DHS Mass Gatherings: Take Charge of Your Personal Safety
Take notice of your surroundings and identify potential emergency exit routes. Be aware of unusual behaviors, unattended objects, unexplained odors, or vehicles traveling at abnormal speeds or patterns. Establish locations to meet if separated from your group. Report any suspicious items or activities to law enforcement and/or onsite security personnel.
DHS Vehicle Ramming
The use of a vehicle as a weapon in a terrorist attack is not new. Recent terrorist incidents and violent extremist propaganda demonstrate that the use of vehicles as a weapon continues to be of interest by those wishing to cause harm. Attacks of this nature require minimal capability, but can have a devastating impact in crowded places with low levels of visible security.
Exploring the Potential “Parkland Effect” on Students’ Sense of School Safety
Although school mass shootings are statistically rare, when they occur they generally receive substantial media coverage, and increasingly, intense social media exposure. When students are indirectly exposed to such violent events, what effect does it have on their feelings of safety and on their perceptions of risk of violent victimization at school?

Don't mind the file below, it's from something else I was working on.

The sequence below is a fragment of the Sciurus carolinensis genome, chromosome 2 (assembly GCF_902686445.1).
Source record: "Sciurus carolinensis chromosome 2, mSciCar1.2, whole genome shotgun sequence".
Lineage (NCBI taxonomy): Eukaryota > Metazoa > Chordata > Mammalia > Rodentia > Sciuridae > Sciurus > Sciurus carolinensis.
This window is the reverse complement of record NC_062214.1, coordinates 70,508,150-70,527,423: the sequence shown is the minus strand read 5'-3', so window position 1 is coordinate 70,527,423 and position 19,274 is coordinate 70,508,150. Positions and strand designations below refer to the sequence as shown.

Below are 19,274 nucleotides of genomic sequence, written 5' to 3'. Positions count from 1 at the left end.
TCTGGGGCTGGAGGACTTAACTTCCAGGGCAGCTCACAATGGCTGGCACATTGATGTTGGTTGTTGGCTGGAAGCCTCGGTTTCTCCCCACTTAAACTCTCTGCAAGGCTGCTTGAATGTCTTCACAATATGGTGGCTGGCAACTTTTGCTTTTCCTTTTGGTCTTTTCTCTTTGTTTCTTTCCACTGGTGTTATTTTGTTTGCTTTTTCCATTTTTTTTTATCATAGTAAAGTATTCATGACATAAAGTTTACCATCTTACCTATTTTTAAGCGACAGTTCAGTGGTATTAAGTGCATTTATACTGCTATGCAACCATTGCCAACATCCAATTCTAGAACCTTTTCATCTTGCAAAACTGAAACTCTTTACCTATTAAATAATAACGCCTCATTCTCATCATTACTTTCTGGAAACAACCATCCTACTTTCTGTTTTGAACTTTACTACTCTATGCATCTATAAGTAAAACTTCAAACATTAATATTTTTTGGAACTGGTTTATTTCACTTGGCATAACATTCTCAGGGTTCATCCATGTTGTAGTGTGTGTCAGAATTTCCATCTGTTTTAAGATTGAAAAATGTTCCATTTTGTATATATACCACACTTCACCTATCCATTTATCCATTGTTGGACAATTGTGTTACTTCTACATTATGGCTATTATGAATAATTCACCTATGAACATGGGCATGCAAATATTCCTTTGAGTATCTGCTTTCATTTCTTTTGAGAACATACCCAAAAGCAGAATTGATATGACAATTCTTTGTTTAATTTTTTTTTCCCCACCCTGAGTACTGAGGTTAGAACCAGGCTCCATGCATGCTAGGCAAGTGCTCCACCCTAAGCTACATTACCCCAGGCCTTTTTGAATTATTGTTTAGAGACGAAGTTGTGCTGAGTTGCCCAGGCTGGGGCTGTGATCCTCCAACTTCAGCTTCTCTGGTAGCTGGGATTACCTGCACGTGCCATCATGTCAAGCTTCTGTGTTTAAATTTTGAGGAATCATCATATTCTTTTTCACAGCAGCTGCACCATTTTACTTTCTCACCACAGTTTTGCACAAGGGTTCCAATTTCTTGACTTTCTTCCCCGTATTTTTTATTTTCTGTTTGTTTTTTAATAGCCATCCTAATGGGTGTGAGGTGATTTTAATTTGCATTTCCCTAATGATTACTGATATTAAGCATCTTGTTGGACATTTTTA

Study of the Pre-Attack Behaviors of Active Shooters in the United States Between 2000 and 2013
This report from the Federal Bureau of Investigation, covering active shooter incidents in the United States between 2000 and 2013, examines specific behaviors that may precede an attack and that might be useful in identifying, assessing, and managing those who may be on a pathway to violence.
The Violence Project
The Violence Project is a nonprofit, nonpartisan research center dedicated to reducing violence in society and using data and analysis to improve policy and practice. Their research on mass shootings, funded by the National Institute of Justice, has received global media attention. Areas of expertise include gun violence, violent extremism, cyber violence, trauma and mental illness, street gangs and youth violence.
Why Lockdown Drills Are So Important
This resource from Partner Alliance for Safer Schools (PASS) illustrates why lockdown drills are so important and features questions you should ask about your school’s lockdown drill procedures.
DHS Bomb Threat Guidance 12-2016
This guide provides resources and outlines in-depth procedures for either bomb threats or suspicious items and will help you prepare and react appropriately during these events.
BULLYING & CYBERBULLYING
American Psychological Association
Bullying resources from the American Psychological Association
Anti-bullying and Violence Prevention